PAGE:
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Written by Olin Coles   
Saturday, 20 September 2008
Table of Contents: Page Index
Palit Radeon HD 4870 Sonic Dual Edition
Radeon HD 4870 Features
Sonic 4870 Specifications
Closer Look: Palit 4870 Sonic
Video Card Testing Methodology
3DMark06 Benchmarks
COD 4 Fraps Benchmarks
Crysis Benchmark Results
Unreal Tournament 3
World in Conflict Benchmarks
4870 Sonic Power Consumption
Radeon 4800-Series Final Thoughts
Palit Radeon 4870 Conclusion

Palit Radeon HD 4870 Sonic

When everyone thought AMD was sinking into a dark abyss, ATI unveiled their Radeon HD 4000 series and proved the critics all wrong. The Radeon HD 4870 is their current single-GPU flagship, and it's earned a high level of well-deserved distinction. Palit has followed-up this pattern by adding some stand-out features of their own. Benchmark Reviews tests the Palit Radeon HD 4870 Sonic edition video card from Palit. This RV770 graphics solution offers factory overclocked performance and a new cooling solution.

Tao Le Ching had it right: the more you know, the less you understand. This notion surrounds the computer hardware industry as much as anything, because I have discovered that the moment my experience leads me into one opinion, the industry changes and goes in a new direction. Case in point: AMD / ATI. Phenom processors built for the Spider platform have had a very difficult time building momentum against Intel, relegating AMD to being second-best. At the other end of the corporate conglomerate is ATI, which has taken such a beating from NVIDIA that most enthusiasts would have to agree that their future looked bleak prior to Q2 2008. But that's exactly when things changed.

At some undetermined point in late June of 2008, ATI and AMD each gained ground on the competition in small steps. AMD launched several enthusiast-level processor, lifting them up out of the tailspin. Around the same time ATI launched their Radeon HD 4850 video card, which directly competes with the GeForce 9800 GTX and GTX+. Then, after a few on-again off-again launch dates, NVIDIA and ATI did an excellent job of confusing the community with a barrage of product launches. NVIDIA came out swinging with their GeForce GTX 280 and GTX 260 video cards, and ATI retaliated with the Radeon HD 4870 featuring the industries first implementation of GDDR5 video memory.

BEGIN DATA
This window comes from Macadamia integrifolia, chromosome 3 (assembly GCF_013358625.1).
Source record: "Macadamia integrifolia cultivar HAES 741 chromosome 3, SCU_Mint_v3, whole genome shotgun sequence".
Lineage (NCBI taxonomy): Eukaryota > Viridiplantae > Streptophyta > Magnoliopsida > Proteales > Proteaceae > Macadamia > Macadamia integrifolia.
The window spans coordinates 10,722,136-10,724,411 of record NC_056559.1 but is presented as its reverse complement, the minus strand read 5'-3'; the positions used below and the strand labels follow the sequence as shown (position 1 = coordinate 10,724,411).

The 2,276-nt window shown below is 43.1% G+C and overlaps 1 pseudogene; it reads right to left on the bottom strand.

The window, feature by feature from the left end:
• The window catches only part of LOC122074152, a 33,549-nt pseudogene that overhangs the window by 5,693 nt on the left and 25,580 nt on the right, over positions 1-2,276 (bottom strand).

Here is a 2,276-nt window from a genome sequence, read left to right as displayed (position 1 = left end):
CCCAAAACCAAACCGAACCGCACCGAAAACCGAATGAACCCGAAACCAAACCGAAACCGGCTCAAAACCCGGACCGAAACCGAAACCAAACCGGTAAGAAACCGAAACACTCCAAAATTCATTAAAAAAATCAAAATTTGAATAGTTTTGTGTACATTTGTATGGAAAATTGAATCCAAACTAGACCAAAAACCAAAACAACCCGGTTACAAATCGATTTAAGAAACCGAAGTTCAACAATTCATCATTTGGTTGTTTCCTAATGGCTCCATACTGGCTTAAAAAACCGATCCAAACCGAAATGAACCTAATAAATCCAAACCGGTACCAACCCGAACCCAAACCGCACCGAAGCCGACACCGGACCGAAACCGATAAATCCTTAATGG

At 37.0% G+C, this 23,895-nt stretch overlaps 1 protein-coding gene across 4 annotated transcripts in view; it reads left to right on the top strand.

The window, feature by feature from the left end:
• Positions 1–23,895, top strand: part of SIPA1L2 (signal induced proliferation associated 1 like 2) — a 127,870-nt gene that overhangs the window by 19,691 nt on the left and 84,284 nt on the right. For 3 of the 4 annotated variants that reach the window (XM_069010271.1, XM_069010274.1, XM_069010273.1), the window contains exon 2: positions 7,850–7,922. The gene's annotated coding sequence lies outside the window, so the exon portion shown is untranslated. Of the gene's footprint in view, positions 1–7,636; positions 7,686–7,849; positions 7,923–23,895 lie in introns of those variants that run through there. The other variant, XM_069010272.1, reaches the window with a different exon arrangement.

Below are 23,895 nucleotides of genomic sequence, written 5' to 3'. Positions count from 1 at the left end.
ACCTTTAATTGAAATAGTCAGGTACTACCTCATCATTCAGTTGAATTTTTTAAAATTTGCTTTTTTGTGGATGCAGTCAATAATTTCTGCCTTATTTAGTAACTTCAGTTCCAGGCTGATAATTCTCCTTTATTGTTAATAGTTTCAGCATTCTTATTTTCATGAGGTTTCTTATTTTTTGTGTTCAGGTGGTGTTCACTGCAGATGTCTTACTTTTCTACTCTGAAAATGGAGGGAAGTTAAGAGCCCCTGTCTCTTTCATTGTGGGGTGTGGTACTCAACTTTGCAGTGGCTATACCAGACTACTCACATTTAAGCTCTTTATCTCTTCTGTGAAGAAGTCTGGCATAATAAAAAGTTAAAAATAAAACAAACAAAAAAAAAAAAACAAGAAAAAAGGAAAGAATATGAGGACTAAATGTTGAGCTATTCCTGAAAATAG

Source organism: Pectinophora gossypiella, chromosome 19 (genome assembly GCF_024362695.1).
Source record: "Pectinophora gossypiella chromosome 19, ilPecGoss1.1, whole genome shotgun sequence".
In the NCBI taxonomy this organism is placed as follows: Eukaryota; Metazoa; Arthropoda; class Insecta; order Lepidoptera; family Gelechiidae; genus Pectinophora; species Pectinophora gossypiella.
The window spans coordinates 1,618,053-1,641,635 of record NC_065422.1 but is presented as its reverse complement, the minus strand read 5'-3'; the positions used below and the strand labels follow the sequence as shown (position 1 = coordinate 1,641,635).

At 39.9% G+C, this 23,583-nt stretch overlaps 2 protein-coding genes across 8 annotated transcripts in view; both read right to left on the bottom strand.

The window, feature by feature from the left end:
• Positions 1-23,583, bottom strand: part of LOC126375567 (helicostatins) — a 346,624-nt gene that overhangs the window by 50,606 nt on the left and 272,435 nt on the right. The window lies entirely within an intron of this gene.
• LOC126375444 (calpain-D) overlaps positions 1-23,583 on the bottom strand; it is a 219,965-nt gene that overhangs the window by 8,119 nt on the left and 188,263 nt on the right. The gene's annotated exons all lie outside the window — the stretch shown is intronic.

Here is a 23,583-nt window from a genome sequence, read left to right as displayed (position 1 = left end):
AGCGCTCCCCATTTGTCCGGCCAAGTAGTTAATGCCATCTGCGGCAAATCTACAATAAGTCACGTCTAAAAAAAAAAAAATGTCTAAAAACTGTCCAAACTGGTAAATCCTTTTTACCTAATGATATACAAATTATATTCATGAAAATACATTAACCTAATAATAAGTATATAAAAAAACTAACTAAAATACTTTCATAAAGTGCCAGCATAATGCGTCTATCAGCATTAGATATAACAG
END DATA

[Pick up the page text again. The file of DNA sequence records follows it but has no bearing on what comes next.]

We live in a world where a company that produces the most powerful video card available is usually regarded as the leader in graphics technology. There is a certain amount of truth to this to be fair, but it's not always good to be the king. I imagine NVIDIA has to be getting a little tired of constantly polishing the throne in a lonely palace, especially after their recent launch of the NVIDIA GeForce GTX 280 offered just as much to gamers as it did to multimedia editors. But what happens to everyone else who doesn't have enough gold to buy a piece of the kingdom?

The Radeon 4800-series is what happens. Ever since AMD purchased ATI, not only have times been tough for chipmakers, but our national economy has gone down the moat. Adding to the frustration for AMD was a series of flawed product launches and less-than-spectacular performance from those products that actually worked. So when you're living out in the stables with livestock, you learn to make the best of what you have. This is what it appears ATI has done with their latest Radeon HD 4850, and improved upon in the 4870 graphics card.

About the Company: Palit Multimedia IncPalit_Logo_300px.png

Palit Multimedia Inc. provides a wide range of industry-leading graphics cards to North and Latin America with a focus on service, support and innovative products. Palit Multimedia is affiliated with Palit Microsystems, a world-leading supplier in the design, manufacture, and distribution of PC graphics accelerators which was established in 1988. Palit is well positioned to maintain an industry leadership due to the vast array of NVIDIA and AMD's ATI VGA products and on-going development efforts.


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